4. Looking for anyone associated with Team 99 in1965. My daddy, SSG Joe Hunt was on this team for at least part of that year. I have reason to believe he was on another team at some point, but I’m not definite on which one. My mother said it was 76, but so far, that’s led me nowhere. I would appreciate hearing from anyone who knew him (or can offer any assistance on locating info on his other team). He was tall (my mother said 6’5″) & thin-lanky almost, black hair, and had a very dry sense of humor. He loved dogs & little kids, and wrote lots of letters home because we sent many to him. He was very well organized and often wrote notes in a pocket sized notebook.

  5. Just found this site. I was assigned to Team 99 from July 1967 to June 1968. Was the senior advisor to 25Th Recon Co. (call sign Cobra 26). 25 Rcn was normally based out of Duc Hoa in a small, old French fort (you may remember the concrete tower which we enhanced with two machine gun decks for .50 cal and .30 cal). Fort was on the SW edge of Duc Hoa. 25 Rcn did LRRP’s, larger unit recon missions, ambushes and strike or raid missions. Was there for Tet 68 and May Offensive 68. After 25 Recon and 51St Rangers were placed OPCON to 11 ACR for operations all around Duc Hoa to locate and destroy NVA units attempting to exfiltration beck to Cambodia and Laos. When not in the field I frequently rode “back seat” in both Army and USAF Bird Dogs out of Duc Hoa trying to locate infiltration routes and possible LZ/PZ sites Used to go to Pohl Compound when possible for a good shower and “real” food. On the morning of Tet 68 the NVA and VC made a mistake in not attacking Pohl/25 ARVN Div HQ and then the airstrip first. They attacked our base instead as their main effort which consumed them for hours and caused them to withdraw without accomplishing their mission of taking Pohl and the airstrip. After the fight concluded a battalion of the 101St was lifted in to “secure” Dub Hoa and police-up the battlefield.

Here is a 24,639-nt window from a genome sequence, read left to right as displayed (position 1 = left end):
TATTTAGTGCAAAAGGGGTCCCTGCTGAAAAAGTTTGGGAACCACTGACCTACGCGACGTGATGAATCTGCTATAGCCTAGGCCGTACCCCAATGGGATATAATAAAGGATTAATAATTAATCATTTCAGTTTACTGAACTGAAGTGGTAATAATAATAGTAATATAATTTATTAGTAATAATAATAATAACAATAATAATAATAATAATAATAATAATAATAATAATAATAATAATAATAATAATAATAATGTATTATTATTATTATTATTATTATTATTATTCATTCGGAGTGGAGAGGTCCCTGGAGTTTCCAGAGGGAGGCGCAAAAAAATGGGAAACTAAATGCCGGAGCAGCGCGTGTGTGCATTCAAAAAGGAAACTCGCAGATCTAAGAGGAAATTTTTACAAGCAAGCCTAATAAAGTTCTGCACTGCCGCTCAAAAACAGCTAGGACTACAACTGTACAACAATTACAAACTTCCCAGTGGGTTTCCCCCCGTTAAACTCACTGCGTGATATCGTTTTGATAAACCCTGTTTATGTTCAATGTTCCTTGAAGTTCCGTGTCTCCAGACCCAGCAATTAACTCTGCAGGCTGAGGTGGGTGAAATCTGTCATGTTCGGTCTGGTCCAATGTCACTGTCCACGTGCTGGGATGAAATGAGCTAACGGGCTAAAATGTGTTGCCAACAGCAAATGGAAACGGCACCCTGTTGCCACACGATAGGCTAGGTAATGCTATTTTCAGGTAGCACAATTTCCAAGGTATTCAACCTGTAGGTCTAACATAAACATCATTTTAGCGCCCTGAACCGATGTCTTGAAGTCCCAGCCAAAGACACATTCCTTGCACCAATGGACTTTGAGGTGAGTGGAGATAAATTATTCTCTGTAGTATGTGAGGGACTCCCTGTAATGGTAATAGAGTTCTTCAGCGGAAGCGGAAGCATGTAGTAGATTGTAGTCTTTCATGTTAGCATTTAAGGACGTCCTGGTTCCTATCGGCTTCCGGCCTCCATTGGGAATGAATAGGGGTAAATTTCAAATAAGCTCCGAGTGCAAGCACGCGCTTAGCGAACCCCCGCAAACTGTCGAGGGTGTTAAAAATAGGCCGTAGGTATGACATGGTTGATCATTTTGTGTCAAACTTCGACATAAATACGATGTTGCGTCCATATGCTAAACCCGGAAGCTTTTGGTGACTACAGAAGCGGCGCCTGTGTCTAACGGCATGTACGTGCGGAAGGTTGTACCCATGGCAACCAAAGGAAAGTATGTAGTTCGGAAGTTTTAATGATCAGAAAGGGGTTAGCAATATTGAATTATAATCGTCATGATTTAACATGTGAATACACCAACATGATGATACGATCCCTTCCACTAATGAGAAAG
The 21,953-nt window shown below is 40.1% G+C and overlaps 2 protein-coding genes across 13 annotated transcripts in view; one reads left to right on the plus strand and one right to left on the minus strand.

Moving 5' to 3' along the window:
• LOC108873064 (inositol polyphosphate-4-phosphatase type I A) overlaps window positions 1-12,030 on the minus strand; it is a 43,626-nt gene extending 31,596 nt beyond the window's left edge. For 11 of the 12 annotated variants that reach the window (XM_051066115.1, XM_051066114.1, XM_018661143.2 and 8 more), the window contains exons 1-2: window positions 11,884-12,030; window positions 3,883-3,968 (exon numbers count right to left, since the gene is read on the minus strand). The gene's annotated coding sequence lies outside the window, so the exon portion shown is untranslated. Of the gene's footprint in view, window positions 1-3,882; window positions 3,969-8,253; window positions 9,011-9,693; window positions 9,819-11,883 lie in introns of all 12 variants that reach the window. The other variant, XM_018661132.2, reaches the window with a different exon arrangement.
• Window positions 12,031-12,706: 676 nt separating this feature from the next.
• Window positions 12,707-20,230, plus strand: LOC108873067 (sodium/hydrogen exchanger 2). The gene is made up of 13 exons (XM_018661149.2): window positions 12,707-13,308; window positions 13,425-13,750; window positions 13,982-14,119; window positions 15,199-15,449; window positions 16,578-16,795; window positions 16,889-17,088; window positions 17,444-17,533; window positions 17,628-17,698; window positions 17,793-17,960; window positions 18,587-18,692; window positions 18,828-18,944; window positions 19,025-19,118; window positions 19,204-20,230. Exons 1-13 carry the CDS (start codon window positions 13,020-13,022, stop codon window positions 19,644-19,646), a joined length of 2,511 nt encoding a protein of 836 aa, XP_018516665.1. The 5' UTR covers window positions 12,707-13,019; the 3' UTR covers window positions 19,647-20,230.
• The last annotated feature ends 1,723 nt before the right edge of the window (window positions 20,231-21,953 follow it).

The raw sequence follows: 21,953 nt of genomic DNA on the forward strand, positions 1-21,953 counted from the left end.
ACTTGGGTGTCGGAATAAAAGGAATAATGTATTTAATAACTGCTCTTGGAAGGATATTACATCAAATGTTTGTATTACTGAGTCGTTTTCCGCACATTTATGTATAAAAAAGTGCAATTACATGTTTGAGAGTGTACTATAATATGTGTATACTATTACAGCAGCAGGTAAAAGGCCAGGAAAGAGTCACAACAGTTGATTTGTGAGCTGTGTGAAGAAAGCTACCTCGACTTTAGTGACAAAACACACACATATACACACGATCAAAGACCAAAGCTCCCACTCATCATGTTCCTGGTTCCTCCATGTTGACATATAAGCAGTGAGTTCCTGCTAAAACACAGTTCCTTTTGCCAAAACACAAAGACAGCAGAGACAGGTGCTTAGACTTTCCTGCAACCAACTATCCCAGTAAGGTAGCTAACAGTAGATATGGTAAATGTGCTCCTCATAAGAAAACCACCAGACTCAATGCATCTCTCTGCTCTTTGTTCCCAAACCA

Duc Hoa was important because it sat astride the intersection of 3 major infiltration routes near the “Horse Shoe” in the Vam Co Dong river and in direct line with the “Parrots Peak” on the Cambodian Border. This location was the reason for the airstrip and the Army and USAF Bird Dogs (also re-arm and refuel point for Army gunships). Carl Ernst

      • Hello Rick.I found a military map of the Duc Hoa area. I used a large format scanner to produce a pdf.file.If you would like a copy I could send it to you.You could share it with others.Happy 2018.John.

        • Sir, I would also love a copy of that map, if you don’t mind. Our Dad, a Signal guy, CW2 Marvin Arnold, was also at Duc Hoa, but in 70-71 as a MACV advisor. I have posted on in this forum a few years ago, as I have a couple of photos from the times. Sadly, no one seems to remember him, which is understandable for as long as it has been! He died in 2011 – I would love to add the map to his memory box, which I am making as a surprise for my nephew (his grandson). My email is sanne57@gmail.com. Thanks so much!

          Susanne

          • I thought I had sent the pdf. file to Rick Rice.If he did not receive it, I will be happy to send you a map.John Tary.

            • Good hot and muggy morning! If you are able to email the .pdf file, I wouldn’t mind having it printed myself. I am currently stationed at Daegu in S. Korea with the Red Cross, where I am able to have items printed at very reasonable cost. I would hate for you (or Rick Rice) to incur any expenses. If you can’t email the file, then I would be happy to give him a shout. Thanks!

            • Rick.Could you please send me an email so that I can send you the map pdf. If you could please send it to anyone on the team site.John Tary

        • Hey John.. I was at Duc Hoa and then Duc Lap with the 4/49th from July ’68 – Sept ’69. If you could send me a copy of your map, I would really appreciate it.

          “I continue to honor those who never came home.. and those who never really left..”
          Welcome home brother..

          • Salutations.I am going to rescan my map to pdf.I will then make available full format maps /pdf to any Team 99 members.Gary,do you remember 1st Jim Ollinger (sp?).The day I left the field my replacement for zapped.

            • Hi John..

              Appreciate the effort on the map. My email: gsosings@gmail.com

              The name Olinger sounds familiar.. I remember a large guy (6’2″, maybe 240). Not sure if that was him. I’ve got some 8mm movies that were transferred to DVD, with some of the guys having some fun (hoops, playful boxing) Helps with ever dwindling memories 🙂
              G